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Resolutions & Amendments

28th International Convention - Los Angeles, CA (1988)

Restoring the Social Safety Net

Resolution No. 79
28th International Convention
June 20-24, 1988
Los Angeles, CA


In the last eight years the Reagan Administration has cut funding for vital social programs by more than $120 billion while spending $2 trillion on defense and cutting taxes to the rich and corporations; and


These failed policies have led directly to a dramatic increase in poverty, hunger, and homelessness in our society. It is a national disgrace that one in four of our children now live in poverty, an estimated 3 million people are homeless and nearly 40 million of us do not have adequate health insurance; and


More than 200,000 AFSCME members who deliver services to the poor and needy in programs such as: Aid to Families with Dependent Children, Food Stamps, Medicaid, Head Start, Foster Care, School Lunch, and Energy Assistance have suffered as a direct result of Reagan's attack on social programs through increased workloads, cuts in support services, and increasing frustration because the lack of federal dollars prevents them from adequately helping those that so desperately need their services.


That AFSCME urge the next administration and the U.S. Congress to refute the Reagan agenda and return the federal government to its role of providing for and protecting citizens who need help and assistance, and that the new agenda include increases in social program spending to reduce poverty, homelessness, unemployment and medical indigency and that this program be financed through a combination of cuts in defense spending and increases in taxes paid by the rich and corporations; and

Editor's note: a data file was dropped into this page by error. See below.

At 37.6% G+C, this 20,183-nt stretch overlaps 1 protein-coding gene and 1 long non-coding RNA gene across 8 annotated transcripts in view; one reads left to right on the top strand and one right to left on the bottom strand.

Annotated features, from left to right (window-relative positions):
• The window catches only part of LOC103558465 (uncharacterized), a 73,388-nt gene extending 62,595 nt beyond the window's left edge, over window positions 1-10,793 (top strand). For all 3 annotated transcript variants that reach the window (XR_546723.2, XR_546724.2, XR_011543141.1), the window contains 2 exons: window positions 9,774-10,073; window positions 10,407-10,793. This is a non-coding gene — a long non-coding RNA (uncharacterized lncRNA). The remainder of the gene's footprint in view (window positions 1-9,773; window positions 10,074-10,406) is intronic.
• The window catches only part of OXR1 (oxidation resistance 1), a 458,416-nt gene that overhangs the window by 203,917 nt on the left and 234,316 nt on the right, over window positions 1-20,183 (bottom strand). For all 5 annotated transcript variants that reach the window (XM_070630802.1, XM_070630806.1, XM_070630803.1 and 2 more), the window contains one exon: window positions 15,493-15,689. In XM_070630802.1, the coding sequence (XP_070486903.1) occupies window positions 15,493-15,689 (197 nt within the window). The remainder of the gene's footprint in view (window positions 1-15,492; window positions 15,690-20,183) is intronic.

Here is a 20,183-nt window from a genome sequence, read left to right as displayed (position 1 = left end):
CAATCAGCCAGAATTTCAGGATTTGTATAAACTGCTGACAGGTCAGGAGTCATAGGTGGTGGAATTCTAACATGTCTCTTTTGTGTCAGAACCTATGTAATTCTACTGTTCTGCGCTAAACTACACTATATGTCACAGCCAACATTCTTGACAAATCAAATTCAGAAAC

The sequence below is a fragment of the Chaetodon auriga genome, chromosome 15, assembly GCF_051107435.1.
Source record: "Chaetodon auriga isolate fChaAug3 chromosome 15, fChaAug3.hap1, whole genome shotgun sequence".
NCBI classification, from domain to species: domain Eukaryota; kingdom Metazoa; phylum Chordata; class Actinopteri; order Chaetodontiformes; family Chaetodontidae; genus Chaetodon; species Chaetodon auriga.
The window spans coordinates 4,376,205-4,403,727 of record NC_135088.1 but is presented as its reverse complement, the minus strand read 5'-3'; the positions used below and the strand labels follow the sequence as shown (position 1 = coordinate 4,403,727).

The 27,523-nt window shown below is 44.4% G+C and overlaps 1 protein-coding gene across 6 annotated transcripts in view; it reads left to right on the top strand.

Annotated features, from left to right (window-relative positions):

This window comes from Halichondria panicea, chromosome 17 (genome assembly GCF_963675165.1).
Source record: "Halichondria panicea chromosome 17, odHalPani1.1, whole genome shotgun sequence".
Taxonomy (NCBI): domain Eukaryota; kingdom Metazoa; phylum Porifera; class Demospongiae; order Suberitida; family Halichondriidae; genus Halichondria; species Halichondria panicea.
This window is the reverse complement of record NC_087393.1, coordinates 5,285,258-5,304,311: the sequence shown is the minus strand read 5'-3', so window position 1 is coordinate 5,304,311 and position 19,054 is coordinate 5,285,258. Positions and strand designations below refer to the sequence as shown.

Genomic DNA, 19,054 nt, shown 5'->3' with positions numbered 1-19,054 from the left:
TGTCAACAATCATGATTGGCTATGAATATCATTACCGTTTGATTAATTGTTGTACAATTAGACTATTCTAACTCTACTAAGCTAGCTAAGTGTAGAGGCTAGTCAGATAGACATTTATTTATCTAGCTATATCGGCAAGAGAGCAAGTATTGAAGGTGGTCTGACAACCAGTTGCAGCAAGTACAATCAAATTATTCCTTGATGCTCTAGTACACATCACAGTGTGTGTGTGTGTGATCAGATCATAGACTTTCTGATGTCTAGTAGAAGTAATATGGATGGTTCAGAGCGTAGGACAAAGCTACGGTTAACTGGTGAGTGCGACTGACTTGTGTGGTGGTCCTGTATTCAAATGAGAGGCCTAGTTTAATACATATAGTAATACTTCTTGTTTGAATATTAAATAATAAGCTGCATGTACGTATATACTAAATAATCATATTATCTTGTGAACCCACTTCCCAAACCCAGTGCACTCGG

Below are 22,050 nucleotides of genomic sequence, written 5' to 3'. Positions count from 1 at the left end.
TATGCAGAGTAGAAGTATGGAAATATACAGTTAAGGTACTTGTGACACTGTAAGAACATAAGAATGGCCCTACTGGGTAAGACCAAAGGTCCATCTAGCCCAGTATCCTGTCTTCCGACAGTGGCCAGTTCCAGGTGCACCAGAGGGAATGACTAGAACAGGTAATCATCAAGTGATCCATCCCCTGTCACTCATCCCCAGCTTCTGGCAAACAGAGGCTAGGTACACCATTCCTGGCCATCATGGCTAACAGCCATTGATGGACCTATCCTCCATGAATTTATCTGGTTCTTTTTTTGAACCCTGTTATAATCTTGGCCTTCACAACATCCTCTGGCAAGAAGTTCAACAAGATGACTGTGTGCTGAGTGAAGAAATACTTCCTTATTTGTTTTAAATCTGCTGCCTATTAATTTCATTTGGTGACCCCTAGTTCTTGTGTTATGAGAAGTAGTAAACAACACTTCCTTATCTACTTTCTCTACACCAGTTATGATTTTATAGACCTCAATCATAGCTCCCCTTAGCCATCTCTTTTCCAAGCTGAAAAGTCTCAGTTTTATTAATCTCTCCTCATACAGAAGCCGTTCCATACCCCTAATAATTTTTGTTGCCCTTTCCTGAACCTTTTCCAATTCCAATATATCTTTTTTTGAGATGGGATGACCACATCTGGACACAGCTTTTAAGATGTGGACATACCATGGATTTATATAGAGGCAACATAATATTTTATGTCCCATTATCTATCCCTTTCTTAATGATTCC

That AFSCME go on record in support of the following specific program changes:

Income Support: increasing AFDC benefit levels which have declined by over 70 percent since 1970, expanding AFDC to two-parent families in all states, and easing federal requirements to give homeless families greater access to these programs.

Affordable Housing: restoring federal funding for housing programs which have been slashed by the Reagan Administration. The number of housing units constructed for low income people should be increased to 1980 levels to help alleviate homelessness.

Food and Nutrition Programs: expanding federal food programs to alleviate hunger which affects an estimated 20 million Americans each month. This should include increasing the amount and availability of food stamps by increasing benefit levels and reducing asset restrictions; strengthening the school lunch and breakfast programs; expanding the WIC (Women, Infants and Children) Supplemental Feeding Program; and expanding the Temporary Emergency Food Assistance Program (TEFAP) which provides surplus cheese and other food items to soup kitchens and food banks.

Energy Assistance: restoring federal funding for the low-income household energy assistance program (LIHEAP) which provides utility vouchers and rent supplements to low-income households to help cover their utility bills. LIHEAP was cut by 20 percent between FY 1987 and FY 1988 and faces an additional 25 percent cut in FY 1989.



Bettye W Roberts, President and Delegate
Council 1707
New York, New York

Flo Stern, Secretary-Treasurer
AFSCME Local 215, Council 1707
New York, New York